A book that unwraps that most hidden British heritage, of the earthworks which preceeded the megaliths. Largely dated to 3600-2800, the cursus was named after a roman racetrack by Stukeley, the first documentor of the few above ground cursus structures, preserved perhaps by proximity with Stonehenge and Avebury barrows, henges and stone circles. The style is academic and minimalists requiring one to study what is being said and work out consequential meanings in a type that now boasts 100 possible sites most only recovered through aerial photography. In terms of this website, these structures would come under the category Landforms, within the INTERPRETATION menu.
This book is about a discovery, one that exposes an aspect of our prehistory that has since been lost to us. Almost nothing can be found of it within our history books, largely because our specialists in such matters have told us that it never happened, or that it could never have happened. Yet we will demonstrate that this activity not only happened, it once formed a crucially important technology within a culture we today still think of as being barbarians or even savages.
The discovery to be described here is directly connected with the construction, between around 3100 BC and 1800 BC of what has become adopted as Britain’s national temple, Stonehenge. Like that monument, this discovery raises our perception concerning the capabilities of our Neolithic ancestors. Unlike that monument, there is more evidence left on the ground to expand on those capabilities, the narrative offering an entry into a new dimension of what some might choose to call ‘Stone-Age technology’.
Here, it is preferred to call it megalithic science, and its study provides a breathtaking perspective on a technology the world has forgotten, or chosen to forget, revealed in the hills of coastal West Wales, also, and not coincidentally, the location of the Preseli bluestones.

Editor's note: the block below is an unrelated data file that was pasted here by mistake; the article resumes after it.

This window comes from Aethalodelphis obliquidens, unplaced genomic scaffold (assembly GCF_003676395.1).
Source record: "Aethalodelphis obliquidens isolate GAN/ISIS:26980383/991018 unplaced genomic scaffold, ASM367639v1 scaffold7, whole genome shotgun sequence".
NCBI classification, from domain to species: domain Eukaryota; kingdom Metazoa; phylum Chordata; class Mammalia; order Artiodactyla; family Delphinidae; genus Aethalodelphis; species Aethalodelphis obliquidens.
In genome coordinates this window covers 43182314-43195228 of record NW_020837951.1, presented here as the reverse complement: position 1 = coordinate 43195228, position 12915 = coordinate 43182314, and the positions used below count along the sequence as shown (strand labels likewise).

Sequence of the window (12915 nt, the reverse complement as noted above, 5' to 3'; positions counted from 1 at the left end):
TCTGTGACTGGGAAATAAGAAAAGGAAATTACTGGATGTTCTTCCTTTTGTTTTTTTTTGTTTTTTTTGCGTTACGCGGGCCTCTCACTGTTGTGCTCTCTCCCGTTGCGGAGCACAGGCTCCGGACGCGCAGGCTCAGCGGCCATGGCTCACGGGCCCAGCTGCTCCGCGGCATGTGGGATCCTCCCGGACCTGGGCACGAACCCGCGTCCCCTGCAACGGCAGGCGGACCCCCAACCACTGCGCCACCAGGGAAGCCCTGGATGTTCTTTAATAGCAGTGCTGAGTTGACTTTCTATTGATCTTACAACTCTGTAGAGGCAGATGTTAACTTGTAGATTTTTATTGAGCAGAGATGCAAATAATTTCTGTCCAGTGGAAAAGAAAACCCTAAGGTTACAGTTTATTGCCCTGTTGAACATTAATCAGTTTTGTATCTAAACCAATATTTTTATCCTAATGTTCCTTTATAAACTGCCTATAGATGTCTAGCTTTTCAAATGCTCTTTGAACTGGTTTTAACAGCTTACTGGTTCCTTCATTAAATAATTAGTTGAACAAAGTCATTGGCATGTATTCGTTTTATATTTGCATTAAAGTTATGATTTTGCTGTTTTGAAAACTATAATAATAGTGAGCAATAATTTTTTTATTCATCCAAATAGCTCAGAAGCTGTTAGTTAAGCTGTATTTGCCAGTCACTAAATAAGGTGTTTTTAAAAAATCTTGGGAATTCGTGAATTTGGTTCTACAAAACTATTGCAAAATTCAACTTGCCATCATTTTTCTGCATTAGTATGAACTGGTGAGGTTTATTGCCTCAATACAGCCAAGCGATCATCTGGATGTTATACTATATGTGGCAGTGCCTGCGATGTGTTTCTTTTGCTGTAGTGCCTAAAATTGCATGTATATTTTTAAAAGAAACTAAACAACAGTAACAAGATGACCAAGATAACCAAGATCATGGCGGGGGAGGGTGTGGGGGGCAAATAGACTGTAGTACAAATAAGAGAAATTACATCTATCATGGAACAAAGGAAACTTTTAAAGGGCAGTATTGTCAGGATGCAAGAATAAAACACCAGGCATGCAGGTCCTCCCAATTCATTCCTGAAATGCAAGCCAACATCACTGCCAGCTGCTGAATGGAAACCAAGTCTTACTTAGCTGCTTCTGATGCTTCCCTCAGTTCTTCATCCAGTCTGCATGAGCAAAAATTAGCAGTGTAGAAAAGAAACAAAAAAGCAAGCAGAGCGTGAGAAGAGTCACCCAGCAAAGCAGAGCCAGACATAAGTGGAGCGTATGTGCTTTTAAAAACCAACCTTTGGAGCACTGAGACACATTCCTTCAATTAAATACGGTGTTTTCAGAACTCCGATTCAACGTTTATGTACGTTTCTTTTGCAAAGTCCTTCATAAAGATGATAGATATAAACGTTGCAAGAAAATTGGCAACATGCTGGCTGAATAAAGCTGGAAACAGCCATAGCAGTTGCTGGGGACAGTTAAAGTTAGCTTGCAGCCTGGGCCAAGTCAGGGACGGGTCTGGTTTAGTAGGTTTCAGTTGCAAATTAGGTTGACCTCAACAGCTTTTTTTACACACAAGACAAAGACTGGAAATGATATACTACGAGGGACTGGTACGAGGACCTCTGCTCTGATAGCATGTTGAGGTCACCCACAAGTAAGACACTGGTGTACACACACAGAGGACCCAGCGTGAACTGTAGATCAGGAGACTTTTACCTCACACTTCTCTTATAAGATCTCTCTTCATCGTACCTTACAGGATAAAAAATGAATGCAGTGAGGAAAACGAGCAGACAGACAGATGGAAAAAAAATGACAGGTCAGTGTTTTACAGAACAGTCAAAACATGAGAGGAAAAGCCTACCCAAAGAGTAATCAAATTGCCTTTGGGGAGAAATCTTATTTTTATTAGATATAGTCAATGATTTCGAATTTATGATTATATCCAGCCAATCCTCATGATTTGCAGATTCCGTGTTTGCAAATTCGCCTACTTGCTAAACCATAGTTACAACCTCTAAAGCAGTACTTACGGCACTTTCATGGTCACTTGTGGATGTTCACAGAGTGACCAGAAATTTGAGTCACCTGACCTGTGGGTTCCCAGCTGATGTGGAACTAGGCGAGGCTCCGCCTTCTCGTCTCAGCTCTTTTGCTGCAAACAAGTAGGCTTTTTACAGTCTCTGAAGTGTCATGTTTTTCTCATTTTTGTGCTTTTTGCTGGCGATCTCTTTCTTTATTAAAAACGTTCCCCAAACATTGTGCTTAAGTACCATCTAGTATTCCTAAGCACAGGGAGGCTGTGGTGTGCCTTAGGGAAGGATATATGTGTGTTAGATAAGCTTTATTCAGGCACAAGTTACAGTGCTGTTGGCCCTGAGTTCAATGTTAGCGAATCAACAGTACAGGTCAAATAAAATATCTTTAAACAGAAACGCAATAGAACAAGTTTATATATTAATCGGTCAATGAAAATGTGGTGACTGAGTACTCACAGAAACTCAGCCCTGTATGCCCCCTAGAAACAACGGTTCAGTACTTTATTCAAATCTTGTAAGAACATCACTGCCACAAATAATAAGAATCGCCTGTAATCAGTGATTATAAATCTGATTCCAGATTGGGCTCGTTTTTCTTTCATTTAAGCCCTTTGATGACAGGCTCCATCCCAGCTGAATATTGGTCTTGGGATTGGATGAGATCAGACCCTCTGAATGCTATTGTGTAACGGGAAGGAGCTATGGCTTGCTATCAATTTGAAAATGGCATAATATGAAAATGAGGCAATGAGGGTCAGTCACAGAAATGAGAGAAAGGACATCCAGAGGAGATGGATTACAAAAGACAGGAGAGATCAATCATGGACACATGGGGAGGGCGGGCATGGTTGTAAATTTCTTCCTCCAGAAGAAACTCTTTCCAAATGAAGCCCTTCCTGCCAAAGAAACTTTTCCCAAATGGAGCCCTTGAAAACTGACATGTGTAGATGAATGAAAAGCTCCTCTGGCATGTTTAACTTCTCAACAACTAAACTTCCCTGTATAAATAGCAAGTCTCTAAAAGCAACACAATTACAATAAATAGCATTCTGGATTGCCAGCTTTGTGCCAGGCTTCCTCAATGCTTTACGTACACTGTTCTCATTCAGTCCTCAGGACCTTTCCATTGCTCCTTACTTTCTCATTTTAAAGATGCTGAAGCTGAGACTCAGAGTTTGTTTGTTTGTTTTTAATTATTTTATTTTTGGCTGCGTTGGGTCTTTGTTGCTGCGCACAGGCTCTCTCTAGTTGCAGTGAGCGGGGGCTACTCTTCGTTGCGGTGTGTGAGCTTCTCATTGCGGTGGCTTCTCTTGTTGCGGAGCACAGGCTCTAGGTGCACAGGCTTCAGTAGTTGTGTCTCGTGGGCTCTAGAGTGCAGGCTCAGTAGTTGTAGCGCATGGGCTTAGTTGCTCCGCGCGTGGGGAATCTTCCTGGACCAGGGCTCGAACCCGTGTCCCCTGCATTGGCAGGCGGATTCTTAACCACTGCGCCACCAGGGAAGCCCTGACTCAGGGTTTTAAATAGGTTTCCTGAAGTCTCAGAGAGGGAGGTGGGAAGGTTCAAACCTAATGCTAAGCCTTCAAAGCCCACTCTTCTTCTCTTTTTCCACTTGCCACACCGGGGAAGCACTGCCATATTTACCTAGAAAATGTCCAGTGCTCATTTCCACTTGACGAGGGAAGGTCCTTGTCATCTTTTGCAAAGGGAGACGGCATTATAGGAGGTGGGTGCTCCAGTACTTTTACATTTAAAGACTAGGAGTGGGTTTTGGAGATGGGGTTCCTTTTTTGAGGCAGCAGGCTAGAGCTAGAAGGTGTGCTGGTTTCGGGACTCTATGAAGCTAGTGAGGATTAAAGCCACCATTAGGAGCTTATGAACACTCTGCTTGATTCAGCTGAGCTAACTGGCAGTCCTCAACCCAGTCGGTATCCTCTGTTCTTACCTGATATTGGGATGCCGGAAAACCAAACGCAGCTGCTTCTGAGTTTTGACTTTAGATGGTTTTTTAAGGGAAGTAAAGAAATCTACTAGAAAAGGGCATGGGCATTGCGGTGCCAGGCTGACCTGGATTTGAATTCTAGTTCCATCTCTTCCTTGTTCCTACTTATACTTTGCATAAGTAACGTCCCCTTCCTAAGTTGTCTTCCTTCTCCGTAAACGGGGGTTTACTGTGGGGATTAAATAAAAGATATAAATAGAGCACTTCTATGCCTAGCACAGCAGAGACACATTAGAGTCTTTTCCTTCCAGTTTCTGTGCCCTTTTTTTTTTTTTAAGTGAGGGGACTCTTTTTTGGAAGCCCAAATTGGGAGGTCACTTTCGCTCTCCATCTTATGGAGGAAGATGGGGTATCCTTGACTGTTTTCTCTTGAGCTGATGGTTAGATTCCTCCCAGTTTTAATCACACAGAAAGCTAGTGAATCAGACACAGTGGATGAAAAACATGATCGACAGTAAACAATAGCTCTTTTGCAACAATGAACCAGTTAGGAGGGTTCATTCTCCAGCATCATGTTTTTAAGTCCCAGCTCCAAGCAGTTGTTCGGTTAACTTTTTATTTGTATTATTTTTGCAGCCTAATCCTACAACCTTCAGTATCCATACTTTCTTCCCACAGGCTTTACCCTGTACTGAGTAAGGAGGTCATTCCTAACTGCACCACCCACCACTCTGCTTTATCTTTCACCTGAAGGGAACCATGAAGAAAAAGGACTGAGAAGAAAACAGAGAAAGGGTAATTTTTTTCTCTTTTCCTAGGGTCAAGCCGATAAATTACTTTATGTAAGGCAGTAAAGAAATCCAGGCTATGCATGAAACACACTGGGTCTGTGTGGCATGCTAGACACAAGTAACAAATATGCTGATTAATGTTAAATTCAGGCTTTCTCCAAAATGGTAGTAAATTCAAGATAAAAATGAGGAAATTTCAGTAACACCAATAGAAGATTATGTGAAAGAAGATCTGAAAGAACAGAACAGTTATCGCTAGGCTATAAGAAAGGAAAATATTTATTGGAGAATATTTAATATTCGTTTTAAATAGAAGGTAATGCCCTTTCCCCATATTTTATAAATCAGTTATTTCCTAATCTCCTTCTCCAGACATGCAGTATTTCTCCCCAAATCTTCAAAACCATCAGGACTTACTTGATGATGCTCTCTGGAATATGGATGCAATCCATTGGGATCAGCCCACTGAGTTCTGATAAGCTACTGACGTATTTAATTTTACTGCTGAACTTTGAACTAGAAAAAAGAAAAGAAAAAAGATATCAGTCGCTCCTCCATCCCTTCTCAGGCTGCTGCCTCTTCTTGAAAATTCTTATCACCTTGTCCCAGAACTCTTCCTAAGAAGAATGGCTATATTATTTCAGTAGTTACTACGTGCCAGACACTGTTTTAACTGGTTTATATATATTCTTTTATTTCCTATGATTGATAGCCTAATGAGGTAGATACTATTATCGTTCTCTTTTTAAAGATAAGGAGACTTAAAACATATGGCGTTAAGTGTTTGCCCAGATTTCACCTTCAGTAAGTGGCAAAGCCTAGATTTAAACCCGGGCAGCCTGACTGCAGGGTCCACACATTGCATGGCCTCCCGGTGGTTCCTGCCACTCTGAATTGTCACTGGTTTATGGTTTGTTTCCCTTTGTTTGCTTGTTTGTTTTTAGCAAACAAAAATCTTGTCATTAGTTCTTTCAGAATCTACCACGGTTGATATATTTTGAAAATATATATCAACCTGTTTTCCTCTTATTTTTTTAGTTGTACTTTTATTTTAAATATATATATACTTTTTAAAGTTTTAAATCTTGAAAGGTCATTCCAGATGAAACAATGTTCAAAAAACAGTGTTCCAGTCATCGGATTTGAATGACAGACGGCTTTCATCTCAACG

The megalithic epoch5000-2500 BC expressed of a numeracy different to ours.
The geocentric astronomical periods were counted and found numerically meaningful using the tools of a pre-arithmetic numeracy [metrology + geometry]. From this much of our symbolism concerning "the gods" and our system of measures came to be based.
From the point of view of evidence, this astronomical work appears to have started in Carnac, Brittany, by 5000-4700 BC. It is largely monument based but some art has survived, the finest in Gavrinis, a south of Brittany chambered tomb. We note some of the many books on the megalith builders and people who wrote them or books on number sciences in general.
One major observation is of the continuity between the megalithic period (the terminal stone age) and later civilisations which can be traced through number sciences, then expressed through monuments, art/iconography and written records, especially myths written down from the oral traditions.
site content copyright Richard Heath except where noted